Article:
5) Very small mail slot that caused our mail carrier significant amounts of annoyance.

So our options were:

1) Replace the front door with one that was wholly wood and the right era/design for the house. Strip and refinish the wood sidelights and transom, and commit to an annual re-coat with UV protectant to protect them from damage from the strong sunlight on our south-facing porch.

2) Paint it all.

Guess which one won in the budgeting department?

But.

Let’s talk about wood purists for a second. There are people – and I mean a LOT of people – who think that under no circumstances should anyone paint over wood, ever. We even heard cautionary tales from neighbors about that one house where they painted over a wood front door and people are still talking about it fifteen years later. And we were both raised by wood purists. So even though it was a pretty obvious decision from a budgeting perspective, and there are TONS of beautiful painted doors we love and have photographed on our travels, we actually took FOREVER making up our minds about it. It was by far the longest part of the decision making for the entire house, and the thing the two of us went back and forth about the most. We even had the painter paint it halfway and then made him stop so we could be sure that we were sure that we were sure. One of us may have been 39 weeks pregnant at this point – I won’t say who – and perhaps used that as a slight leverage for her (or his) perspective. But it’s all done now.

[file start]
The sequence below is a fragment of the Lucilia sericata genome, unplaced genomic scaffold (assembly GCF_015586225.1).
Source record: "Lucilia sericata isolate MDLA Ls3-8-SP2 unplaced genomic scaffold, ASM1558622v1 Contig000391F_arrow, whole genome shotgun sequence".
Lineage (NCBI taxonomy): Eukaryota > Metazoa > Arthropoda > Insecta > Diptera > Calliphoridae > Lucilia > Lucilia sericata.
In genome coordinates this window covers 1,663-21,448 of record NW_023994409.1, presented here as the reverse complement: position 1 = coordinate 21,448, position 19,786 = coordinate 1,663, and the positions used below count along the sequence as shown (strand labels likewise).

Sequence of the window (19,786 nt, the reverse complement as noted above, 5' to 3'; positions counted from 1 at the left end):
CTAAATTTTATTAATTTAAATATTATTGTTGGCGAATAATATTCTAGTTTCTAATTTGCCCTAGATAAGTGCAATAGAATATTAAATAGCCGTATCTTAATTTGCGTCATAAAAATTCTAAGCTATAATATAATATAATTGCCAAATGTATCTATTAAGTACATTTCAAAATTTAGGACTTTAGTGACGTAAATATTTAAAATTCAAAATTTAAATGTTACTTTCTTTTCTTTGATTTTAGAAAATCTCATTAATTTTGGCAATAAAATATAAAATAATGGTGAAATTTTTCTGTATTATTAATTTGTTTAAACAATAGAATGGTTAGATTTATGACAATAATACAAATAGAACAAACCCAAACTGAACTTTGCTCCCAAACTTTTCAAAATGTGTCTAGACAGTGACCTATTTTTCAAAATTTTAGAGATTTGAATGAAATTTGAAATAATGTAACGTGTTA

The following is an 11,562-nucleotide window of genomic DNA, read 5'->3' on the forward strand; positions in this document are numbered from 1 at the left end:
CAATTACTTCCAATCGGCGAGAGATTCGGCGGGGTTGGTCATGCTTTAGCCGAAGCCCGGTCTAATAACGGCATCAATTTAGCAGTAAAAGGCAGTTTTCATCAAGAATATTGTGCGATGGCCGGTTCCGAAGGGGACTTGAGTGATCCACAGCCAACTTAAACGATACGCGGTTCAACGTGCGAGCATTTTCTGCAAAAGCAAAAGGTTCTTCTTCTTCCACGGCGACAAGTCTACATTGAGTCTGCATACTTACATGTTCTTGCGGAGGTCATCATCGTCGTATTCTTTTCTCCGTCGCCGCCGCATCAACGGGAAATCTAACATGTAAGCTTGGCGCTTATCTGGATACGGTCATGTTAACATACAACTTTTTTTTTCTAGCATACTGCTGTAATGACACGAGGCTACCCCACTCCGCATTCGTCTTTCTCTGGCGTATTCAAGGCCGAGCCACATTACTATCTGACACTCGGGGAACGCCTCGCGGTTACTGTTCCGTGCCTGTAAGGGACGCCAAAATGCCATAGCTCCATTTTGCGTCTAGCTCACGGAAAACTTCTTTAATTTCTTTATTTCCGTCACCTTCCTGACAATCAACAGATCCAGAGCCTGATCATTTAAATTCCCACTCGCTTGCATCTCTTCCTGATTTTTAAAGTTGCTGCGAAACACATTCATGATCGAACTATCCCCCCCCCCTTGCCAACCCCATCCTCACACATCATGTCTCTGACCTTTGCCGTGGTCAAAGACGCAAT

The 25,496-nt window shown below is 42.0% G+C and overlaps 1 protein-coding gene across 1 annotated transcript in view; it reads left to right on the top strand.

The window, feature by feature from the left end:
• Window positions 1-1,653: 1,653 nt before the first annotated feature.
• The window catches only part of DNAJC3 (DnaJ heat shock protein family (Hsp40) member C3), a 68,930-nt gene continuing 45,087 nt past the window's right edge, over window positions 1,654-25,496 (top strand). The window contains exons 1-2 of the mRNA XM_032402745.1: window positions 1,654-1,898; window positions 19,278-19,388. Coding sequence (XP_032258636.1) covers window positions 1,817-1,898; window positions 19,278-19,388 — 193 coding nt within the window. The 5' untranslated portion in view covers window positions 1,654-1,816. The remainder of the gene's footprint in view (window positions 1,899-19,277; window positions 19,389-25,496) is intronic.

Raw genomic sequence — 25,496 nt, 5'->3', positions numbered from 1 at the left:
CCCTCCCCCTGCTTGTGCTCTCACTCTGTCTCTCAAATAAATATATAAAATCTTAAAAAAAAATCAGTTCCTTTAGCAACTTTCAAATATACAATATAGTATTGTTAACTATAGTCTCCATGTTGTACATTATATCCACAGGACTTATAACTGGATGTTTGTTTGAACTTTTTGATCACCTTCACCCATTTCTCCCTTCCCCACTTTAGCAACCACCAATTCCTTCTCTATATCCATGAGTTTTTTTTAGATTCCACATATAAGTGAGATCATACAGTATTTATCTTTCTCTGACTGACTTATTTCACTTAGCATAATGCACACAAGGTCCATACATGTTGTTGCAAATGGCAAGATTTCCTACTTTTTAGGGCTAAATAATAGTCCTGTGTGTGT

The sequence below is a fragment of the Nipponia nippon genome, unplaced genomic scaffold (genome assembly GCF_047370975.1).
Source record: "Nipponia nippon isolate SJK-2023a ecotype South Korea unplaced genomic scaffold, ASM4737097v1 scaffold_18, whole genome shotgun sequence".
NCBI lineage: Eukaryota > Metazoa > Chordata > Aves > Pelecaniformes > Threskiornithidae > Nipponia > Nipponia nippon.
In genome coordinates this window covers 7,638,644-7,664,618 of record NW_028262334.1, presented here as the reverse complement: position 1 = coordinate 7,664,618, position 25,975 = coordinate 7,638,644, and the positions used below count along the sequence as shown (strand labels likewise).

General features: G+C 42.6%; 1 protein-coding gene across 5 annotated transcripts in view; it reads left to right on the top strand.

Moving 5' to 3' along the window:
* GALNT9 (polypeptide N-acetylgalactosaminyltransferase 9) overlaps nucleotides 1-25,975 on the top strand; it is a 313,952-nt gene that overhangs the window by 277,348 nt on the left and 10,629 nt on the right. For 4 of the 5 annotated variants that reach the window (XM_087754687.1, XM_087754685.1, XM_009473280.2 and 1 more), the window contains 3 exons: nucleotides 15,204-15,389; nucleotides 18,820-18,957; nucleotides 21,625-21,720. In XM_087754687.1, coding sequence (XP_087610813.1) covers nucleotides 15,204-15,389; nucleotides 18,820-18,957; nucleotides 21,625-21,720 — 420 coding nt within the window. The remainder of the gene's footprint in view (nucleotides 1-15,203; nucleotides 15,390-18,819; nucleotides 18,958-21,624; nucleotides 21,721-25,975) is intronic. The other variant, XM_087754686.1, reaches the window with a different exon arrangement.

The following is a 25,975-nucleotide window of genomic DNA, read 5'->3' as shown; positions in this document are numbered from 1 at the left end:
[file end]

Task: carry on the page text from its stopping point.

We decided to paint it.

Based on the popular photo we saw from this post at On Sutton Place, our first color choice was pretty easy: Sherwin Williams Naval. And just four coats later (next time I would definitely go with a TINTED primer to help reduce that number)… here we were:

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Coming soon in Part Two (who would ever have guessed the front door would need 2 posts?): the storm door dilemma, the search for an interesting door knocker, and the soul-trying saga of installing the new mail slot.